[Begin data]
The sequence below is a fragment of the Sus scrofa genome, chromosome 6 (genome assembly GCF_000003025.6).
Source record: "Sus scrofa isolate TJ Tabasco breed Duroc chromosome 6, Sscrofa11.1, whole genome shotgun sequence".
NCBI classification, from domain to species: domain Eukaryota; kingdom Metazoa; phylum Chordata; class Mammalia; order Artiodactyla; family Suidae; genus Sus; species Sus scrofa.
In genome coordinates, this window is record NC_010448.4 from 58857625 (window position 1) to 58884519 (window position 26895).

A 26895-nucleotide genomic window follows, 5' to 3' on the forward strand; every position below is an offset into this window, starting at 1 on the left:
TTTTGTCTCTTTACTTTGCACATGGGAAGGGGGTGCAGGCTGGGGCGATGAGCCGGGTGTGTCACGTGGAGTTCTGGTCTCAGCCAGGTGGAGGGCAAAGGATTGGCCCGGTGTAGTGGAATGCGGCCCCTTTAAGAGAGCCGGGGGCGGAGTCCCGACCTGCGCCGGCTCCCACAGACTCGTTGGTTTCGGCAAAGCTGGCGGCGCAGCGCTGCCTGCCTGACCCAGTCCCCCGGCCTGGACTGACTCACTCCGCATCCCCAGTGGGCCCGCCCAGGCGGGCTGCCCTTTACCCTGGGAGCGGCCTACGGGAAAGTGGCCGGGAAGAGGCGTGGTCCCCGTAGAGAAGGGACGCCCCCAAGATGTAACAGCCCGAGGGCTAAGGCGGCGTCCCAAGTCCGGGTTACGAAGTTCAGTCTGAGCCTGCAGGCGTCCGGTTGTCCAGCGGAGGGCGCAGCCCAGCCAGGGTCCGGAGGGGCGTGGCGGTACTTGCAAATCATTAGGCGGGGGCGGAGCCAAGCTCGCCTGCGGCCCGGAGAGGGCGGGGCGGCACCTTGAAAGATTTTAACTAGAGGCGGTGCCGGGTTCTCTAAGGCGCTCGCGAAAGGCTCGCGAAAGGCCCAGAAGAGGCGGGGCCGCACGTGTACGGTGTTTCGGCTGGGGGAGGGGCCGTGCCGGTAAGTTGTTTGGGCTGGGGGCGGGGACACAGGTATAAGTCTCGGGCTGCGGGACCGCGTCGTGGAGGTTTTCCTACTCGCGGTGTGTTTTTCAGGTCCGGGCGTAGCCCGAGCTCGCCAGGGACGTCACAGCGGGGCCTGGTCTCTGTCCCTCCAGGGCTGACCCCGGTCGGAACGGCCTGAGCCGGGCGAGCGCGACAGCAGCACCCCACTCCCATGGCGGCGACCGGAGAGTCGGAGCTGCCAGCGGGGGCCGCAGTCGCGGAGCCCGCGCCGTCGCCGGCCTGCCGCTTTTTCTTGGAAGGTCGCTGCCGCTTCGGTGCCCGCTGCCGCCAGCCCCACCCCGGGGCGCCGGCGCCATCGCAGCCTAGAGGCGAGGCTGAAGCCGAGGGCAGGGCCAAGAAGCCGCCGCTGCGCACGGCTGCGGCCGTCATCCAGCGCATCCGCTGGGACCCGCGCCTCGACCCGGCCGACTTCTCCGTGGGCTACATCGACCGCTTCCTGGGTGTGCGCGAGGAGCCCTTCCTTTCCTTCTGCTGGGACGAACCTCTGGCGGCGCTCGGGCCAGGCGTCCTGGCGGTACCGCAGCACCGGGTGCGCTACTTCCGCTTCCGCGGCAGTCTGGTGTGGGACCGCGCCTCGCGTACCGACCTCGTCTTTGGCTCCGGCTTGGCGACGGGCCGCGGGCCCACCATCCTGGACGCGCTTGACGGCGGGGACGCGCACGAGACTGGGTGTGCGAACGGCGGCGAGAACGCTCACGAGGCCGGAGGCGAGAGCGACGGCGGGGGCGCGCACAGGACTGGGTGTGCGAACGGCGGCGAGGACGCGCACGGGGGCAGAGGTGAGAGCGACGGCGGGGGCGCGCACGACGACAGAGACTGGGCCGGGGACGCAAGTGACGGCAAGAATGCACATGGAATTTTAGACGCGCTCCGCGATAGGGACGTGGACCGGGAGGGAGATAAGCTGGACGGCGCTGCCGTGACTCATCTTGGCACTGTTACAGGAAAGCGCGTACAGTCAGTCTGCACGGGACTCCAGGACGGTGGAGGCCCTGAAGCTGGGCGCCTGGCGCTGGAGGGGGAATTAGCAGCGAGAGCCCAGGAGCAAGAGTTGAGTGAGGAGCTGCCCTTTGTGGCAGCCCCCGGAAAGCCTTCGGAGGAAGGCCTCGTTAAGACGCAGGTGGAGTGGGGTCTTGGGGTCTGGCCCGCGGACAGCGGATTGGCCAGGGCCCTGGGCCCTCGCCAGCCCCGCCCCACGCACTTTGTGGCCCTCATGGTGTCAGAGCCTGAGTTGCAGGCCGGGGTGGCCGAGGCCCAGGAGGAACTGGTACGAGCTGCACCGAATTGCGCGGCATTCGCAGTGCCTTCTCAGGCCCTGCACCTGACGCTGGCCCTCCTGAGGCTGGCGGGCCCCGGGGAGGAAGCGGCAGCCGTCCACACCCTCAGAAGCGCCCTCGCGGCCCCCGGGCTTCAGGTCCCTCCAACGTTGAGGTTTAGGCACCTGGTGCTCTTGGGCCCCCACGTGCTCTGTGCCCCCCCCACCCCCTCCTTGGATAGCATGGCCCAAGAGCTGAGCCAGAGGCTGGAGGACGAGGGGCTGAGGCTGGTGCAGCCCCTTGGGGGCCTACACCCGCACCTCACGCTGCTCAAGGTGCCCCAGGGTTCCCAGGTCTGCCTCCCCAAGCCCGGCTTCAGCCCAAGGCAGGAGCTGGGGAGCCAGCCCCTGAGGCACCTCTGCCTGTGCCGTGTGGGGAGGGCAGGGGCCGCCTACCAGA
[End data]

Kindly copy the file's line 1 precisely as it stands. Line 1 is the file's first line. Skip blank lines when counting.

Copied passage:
The sequence below is a fragment of the Sus scrofa genome, chromosome 6 (genome assembly GCF_000003025.6).